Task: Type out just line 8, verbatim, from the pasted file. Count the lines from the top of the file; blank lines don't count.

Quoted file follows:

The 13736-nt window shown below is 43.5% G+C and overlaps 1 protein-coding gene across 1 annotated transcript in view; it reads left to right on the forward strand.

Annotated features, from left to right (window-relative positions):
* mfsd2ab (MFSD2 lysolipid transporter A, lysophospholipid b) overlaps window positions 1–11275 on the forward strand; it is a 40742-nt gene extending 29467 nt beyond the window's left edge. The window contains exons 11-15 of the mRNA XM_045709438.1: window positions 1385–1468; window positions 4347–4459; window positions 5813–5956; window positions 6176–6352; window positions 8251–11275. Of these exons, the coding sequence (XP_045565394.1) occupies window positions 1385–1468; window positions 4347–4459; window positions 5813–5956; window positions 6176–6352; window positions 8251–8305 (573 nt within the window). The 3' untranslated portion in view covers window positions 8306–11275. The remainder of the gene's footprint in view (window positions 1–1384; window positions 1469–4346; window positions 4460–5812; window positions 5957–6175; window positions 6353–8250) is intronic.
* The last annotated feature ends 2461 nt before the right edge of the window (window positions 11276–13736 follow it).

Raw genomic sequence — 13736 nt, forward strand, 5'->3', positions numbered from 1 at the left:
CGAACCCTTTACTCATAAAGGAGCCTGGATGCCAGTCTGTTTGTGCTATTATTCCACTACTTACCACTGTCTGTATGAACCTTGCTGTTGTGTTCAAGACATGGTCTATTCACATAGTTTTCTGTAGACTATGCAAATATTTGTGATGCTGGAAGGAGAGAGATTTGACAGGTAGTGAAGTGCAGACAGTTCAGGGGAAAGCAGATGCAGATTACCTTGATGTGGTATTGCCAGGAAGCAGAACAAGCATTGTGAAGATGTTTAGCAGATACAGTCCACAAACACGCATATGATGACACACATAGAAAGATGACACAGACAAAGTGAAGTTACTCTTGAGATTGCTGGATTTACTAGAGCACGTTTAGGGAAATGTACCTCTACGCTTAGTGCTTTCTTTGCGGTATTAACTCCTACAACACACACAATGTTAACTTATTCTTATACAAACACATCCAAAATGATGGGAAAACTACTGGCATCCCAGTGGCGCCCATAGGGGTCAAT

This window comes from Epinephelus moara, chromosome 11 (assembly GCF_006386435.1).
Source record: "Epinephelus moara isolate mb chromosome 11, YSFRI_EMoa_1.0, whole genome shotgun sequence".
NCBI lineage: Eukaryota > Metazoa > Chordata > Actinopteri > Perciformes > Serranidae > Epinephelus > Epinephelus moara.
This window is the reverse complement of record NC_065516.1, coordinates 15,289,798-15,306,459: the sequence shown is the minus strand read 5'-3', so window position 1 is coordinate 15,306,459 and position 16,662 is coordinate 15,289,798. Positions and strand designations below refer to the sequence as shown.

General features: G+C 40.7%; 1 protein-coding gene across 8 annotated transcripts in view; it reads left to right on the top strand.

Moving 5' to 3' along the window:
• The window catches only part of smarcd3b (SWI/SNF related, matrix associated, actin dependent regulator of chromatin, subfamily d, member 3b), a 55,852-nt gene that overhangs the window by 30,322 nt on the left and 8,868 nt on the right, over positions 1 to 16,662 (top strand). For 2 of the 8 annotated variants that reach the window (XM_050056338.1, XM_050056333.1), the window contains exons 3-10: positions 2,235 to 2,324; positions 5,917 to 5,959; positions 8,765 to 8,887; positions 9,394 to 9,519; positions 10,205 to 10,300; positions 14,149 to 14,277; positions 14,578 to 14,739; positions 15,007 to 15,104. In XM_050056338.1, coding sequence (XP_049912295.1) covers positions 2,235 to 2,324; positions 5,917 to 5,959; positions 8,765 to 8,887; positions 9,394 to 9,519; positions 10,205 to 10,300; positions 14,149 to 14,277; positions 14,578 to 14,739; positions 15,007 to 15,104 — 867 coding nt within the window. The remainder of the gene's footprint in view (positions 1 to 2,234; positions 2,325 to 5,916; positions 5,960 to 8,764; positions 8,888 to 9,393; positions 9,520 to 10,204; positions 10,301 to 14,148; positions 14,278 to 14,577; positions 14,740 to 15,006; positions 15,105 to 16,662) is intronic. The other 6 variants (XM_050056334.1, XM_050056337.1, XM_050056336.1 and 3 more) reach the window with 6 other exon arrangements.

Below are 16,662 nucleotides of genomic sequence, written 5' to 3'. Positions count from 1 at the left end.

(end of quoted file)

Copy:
Source record: "Epinephelus moara isolate mb chromosome 11, YSFRI_EMoa_1.0, whole genome shotgun sequence".